• we usually assume we are encoding a sequence $$x^n$$ which is large, so the rounding becomes negligible

• ex. encoding integers: send $$\log k$$ zeros, then add a 1, then uniform code from 0 to $$2^{\log k}$$

• Given $$P(X)$$, the codelength function $$L(X) = -\log P(X)$$ minimizes expected code length for the variable $$X$$

• chapter 2.2.3 - the information inequality: $$E_P[-\log Q(X)] > E_P[-\log P(X)]$$

• if $$X$$ was generated by $$P$$, then codes with length $$-\log P(X)$$ give the shortest encodings on average

• not surprising - in a large sample, X will occur with frequency proportial to $$P(X)$$, so we want to give it a short codelength $$-\log P(X)$$

• consequently, ideal mean length = $$H(X)$$

• chapter 2.4: crude mdl ex. pick order of markov chain by minimizing $$L(H) + L(D|H)$$ where $$D$$ is data, $$H$$ is hypothesis

• we get to pick codes for $$L(H)$$ and $$L(D|H)$$

• let $$L(x^n|H) = -\log P(x^n|H)$$ (length of data is just negative log-likelihood)

• for $$L(H)$$, describe length of chain $$k$$ with code for integers, then $$k$$ parameters between 0 and 1 by describing the counts generated by the params in n samples - this tends to be harder to do well

• chapter 2.5: universal codes + models

• note: these codes are only universal relative to the set of considered codes $$\mathcal L$$

• universal model - prob. distr corresponding to universal codes

• (different from how we use model in statistics)

• given a set of codes $$\mathcal L = \{ L_1, L_2, ... \}$$, given a squences $$x^n$$, one of the codes $$L \in \mathcal L$$ has the shortest length for that sequence $$\bar L(x^n)$$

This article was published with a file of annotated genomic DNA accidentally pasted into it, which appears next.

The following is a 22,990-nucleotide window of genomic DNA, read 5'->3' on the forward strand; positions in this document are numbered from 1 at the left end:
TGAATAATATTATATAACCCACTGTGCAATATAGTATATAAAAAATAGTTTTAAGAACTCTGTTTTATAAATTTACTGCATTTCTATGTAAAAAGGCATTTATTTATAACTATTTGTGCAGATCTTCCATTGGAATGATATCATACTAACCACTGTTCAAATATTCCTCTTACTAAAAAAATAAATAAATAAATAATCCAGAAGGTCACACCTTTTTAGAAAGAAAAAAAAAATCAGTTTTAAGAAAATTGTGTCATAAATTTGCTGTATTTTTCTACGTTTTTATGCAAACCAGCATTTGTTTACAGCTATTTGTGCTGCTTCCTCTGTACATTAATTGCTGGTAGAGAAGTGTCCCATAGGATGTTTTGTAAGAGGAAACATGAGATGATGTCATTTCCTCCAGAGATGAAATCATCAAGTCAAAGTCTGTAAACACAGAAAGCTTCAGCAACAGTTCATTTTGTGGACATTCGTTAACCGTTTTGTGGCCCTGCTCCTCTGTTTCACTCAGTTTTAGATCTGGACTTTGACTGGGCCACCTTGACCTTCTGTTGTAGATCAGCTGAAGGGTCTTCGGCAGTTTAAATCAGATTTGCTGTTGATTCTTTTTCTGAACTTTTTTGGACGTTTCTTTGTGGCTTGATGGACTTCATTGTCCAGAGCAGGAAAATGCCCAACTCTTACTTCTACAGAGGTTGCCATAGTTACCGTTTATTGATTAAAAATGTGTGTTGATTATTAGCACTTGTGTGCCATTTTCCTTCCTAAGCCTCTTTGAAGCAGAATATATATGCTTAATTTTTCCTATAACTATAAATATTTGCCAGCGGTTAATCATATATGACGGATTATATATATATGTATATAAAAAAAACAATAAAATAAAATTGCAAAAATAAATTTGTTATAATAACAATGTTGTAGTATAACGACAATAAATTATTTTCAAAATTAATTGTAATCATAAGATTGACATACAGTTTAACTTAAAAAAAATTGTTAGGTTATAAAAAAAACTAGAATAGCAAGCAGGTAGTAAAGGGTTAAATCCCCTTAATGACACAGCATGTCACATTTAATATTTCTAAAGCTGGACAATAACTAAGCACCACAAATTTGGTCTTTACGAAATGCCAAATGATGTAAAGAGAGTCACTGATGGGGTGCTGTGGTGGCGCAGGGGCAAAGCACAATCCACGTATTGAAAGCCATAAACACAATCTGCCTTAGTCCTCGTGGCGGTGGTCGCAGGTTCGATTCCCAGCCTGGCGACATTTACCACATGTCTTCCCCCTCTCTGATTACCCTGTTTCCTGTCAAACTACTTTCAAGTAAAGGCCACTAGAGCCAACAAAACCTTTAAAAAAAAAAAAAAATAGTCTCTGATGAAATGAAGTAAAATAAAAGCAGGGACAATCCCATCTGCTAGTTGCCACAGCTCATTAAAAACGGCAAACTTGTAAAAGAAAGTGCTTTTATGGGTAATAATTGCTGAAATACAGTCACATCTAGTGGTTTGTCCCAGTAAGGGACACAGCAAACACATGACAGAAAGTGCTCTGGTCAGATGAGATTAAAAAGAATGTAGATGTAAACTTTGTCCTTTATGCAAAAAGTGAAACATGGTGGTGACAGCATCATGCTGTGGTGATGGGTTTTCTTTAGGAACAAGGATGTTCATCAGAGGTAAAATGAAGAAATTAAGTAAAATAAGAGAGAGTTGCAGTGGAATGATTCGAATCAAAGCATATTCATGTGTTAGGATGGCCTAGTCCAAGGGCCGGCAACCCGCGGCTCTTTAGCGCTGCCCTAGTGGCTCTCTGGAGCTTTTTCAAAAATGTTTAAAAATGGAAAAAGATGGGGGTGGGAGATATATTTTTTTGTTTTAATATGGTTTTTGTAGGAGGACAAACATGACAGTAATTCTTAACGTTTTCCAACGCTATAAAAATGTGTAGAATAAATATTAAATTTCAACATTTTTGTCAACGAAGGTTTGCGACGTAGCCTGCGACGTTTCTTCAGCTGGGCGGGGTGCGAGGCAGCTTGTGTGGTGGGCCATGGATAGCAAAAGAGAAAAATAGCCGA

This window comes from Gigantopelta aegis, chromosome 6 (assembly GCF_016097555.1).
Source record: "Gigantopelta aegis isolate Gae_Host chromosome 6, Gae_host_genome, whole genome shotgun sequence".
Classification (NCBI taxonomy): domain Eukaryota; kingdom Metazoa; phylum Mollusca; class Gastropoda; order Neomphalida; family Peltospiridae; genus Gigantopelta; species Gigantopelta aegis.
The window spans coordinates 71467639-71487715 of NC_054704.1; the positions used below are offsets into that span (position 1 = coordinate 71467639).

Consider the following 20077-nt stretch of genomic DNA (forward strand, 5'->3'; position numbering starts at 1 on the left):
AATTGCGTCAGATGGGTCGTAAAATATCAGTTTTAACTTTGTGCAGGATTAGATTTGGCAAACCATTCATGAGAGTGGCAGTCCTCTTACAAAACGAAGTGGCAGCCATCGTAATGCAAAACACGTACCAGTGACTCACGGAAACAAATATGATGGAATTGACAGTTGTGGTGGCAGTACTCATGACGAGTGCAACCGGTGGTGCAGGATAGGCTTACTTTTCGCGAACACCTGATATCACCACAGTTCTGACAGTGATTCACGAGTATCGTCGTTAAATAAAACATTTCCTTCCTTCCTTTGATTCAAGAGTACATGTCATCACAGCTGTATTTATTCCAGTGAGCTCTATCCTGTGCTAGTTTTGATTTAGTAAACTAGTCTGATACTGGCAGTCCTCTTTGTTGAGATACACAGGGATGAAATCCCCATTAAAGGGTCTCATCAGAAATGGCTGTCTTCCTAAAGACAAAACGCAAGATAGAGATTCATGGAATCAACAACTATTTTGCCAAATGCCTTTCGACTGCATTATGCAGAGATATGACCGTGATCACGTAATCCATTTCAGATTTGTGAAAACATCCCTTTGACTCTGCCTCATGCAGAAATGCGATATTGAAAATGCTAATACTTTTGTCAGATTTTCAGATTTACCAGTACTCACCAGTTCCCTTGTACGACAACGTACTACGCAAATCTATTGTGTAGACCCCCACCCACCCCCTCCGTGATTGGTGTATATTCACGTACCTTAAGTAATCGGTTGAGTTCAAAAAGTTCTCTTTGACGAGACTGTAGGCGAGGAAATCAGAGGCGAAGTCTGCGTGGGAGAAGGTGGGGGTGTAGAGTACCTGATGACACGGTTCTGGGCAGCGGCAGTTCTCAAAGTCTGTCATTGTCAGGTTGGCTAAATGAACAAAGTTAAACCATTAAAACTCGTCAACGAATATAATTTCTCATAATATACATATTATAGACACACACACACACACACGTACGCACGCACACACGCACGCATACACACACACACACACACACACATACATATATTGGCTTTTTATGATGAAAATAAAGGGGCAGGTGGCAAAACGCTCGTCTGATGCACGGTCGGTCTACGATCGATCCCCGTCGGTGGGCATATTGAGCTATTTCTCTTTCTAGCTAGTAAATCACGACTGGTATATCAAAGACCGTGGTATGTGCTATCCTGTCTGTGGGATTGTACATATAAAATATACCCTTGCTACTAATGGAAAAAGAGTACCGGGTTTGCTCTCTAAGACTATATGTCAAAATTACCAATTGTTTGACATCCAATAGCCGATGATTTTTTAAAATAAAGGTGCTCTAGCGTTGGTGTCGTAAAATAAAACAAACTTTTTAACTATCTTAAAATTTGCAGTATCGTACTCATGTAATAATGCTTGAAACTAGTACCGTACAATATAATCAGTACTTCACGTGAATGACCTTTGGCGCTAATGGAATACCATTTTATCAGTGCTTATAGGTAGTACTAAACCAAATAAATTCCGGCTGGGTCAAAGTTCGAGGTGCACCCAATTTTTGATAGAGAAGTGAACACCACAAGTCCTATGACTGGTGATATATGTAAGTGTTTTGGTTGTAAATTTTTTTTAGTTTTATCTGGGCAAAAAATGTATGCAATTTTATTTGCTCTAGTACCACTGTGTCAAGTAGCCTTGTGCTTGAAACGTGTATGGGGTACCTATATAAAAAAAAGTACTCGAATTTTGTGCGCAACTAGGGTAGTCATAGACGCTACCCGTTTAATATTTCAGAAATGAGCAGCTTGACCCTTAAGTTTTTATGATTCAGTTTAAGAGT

• however, we have to pick one $$L$$, before we see $$x^n$$

• universal code - one code such that no matter which $$x^n$$ arrives, length is not much longer than the shortest length among all considered codes

• ex. 2-part codes: first send bits to pick among codes, then use the selected code to encode $$x^n$$ - overhead is small because it doesnât depend on $$n$$

• among countably infinite codes, can still send $$k$$ to index the code, although $$k$$ can get very large

• ex. bayesian universal model - assign prior distr to codes

• ex. nml is an optimal (minimizes worst-case regret) universal model

• $$\bar P_{\text{nml}} (x^n) = \frac{P(x^n | \hat \theta (x^n))}{\sum_{z^n \in \mathcal X^n} P(z^n | \hat \theta (z^n))}$$

• literally a normalized likelihood

• regret of $$\bar P$$ relative to $$M$$: $$â\log \bar P(x^n)â \min_{P \in M} -\log P(x^n )$$

• measures the performance of universal models relative to a set of candidate sources M

• $$\bar P$$ is a probability distribution on $$\mathcal X^n$$ ($$P$$ is not necessarily in $$M$$)

• when evaluating a code, we may look at the worst regret over all $$x^n$$, or the average